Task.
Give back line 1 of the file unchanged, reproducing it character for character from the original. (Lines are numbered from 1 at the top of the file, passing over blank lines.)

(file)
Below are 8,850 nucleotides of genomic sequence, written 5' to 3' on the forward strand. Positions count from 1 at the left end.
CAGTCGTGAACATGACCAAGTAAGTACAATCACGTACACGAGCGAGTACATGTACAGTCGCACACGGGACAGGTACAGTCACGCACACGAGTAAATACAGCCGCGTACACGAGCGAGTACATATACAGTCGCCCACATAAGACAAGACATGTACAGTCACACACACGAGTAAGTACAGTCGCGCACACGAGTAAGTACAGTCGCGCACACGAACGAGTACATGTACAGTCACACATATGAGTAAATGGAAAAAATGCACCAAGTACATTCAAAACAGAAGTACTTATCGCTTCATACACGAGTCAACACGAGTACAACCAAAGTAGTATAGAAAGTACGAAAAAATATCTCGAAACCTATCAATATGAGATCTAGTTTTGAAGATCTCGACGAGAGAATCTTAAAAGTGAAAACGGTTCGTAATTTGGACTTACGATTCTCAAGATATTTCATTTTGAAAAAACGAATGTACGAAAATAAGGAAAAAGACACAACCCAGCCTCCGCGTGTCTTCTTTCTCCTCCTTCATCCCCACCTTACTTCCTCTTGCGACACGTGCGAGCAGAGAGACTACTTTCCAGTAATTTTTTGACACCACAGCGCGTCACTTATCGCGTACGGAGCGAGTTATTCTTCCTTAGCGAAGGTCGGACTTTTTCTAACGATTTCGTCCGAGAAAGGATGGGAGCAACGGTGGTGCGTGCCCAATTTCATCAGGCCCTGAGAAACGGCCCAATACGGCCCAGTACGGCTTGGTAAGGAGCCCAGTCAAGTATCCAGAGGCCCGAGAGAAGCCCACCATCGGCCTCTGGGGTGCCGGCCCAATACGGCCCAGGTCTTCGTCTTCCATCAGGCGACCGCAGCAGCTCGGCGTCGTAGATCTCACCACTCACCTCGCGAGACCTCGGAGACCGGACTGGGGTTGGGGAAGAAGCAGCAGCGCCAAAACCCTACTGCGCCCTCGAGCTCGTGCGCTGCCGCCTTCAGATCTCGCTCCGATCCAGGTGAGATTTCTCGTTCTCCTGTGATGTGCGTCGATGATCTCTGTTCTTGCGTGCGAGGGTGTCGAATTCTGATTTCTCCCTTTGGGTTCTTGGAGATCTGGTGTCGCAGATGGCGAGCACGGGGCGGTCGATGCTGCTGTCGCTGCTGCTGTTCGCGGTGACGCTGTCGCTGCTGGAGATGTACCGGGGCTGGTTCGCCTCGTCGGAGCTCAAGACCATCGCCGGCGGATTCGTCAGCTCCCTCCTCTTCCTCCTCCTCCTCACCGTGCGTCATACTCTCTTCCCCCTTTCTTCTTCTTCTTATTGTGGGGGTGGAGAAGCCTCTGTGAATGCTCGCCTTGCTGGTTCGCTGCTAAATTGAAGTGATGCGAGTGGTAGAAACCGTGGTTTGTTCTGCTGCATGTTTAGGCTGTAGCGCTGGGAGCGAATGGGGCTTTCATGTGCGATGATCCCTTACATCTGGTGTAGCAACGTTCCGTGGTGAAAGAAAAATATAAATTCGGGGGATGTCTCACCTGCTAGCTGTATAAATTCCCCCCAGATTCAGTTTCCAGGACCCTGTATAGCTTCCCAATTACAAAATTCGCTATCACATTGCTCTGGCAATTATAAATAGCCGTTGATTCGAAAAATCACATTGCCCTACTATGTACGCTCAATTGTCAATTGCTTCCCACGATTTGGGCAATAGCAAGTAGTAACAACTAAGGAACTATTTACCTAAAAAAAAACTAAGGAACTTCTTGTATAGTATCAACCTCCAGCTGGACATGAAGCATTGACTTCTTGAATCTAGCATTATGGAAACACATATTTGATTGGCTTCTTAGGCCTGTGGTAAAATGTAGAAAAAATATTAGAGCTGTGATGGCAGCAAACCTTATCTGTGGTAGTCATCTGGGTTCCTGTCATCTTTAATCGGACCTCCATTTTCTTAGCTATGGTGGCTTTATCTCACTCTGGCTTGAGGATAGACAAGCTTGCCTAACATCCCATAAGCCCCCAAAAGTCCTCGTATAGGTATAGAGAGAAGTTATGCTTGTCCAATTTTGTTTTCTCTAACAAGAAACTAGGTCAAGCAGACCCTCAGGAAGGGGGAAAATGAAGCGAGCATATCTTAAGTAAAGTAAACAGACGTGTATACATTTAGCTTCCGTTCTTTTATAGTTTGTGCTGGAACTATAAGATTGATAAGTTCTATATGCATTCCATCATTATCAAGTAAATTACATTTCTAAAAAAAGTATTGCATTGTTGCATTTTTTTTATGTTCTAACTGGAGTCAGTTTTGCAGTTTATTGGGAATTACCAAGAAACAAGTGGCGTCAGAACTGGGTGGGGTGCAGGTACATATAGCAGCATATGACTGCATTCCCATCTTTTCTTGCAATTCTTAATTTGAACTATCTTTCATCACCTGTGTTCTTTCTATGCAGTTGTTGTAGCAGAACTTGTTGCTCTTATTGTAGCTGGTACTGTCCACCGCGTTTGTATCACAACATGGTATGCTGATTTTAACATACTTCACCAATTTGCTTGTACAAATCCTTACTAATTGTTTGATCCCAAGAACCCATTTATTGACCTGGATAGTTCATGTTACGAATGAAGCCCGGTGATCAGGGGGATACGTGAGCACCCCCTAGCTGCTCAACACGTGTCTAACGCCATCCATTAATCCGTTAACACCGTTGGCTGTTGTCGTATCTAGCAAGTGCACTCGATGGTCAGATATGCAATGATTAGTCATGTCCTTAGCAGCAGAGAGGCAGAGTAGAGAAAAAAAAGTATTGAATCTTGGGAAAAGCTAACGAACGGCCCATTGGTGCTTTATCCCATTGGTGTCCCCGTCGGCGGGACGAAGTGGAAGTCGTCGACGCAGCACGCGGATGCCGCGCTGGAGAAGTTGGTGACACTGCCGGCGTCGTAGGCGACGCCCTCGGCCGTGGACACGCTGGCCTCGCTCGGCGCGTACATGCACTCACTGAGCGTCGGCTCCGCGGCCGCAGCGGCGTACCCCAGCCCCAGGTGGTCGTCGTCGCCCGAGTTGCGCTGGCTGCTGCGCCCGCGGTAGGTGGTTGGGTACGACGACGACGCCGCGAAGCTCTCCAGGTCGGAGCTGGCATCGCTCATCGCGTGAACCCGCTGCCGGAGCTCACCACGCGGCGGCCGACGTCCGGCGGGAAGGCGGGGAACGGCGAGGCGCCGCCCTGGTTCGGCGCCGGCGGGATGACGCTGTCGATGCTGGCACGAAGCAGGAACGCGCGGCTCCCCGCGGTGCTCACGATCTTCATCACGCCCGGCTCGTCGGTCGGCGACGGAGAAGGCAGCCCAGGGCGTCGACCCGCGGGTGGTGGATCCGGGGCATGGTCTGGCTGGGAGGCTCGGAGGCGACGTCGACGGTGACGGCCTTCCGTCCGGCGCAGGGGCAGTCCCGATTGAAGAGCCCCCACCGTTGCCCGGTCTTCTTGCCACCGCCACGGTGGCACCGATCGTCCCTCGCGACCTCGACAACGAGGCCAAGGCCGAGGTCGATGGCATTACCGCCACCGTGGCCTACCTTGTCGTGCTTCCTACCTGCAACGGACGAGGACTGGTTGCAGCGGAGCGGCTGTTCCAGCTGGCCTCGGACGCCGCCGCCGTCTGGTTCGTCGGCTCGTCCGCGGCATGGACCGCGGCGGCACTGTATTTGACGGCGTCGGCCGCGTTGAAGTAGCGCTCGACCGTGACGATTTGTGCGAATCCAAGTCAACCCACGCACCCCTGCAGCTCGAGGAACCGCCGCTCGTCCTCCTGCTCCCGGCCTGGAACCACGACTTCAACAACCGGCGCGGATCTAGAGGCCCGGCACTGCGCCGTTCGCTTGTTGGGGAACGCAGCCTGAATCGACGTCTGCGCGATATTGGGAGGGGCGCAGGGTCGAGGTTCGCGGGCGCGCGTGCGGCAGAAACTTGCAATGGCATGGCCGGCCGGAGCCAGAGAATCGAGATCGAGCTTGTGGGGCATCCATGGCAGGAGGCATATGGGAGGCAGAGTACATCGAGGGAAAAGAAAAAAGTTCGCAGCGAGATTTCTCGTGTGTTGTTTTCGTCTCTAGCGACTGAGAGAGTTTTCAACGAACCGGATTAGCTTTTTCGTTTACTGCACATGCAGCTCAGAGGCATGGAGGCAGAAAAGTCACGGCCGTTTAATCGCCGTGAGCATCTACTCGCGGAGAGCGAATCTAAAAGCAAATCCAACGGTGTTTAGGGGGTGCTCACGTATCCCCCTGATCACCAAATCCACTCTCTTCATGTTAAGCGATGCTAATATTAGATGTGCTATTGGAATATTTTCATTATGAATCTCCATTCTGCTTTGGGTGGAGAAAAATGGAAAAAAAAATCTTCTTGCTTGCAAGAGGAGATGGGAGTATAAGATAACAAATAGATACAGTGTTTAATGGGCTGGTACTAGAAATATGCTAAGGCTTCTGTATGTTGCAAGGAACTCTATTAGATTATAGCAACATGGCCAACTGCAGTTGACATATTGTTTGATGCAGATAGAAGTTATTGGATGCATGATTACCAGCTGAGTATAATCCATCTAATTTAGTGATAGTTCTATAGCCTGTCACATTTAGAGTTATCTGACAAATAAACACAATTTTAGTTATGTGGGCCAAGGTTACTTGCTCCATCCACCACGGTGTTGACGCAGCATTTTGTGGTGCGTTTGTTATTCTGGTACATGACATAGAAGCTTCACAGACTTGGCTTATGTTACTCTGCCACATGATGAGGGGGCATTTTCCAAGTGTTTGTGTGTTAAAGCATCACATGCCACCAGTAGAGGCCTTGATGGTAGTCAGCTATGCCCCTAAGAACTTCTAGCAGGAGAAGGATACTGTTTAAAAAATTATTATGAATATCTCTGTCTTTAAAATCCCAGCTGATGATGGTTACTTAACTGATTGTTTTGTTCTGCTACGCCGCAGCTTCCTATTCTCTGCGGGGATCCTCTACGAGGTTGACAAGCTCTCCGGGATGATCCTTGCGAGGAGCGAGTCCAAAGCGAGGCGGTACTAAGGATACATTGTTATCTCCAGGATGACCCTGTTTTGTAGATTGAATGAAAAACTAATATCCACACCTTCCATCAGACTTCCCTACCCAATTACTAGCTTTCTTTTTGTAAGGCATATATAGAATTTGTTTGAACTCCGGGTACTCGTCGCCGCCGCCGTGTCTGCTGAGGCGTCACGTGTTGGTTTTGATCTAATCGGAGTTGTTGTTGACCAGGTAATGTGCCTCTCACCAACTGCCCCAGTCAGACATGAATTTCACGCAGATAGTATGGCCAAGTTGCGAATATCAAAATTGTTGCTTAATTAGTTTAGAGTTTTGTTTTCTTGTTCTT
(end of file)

Below are 8,850 nucleotides of genomic sequence, written 5' to 3' on the forward strand. Positions count from 1 at the left end.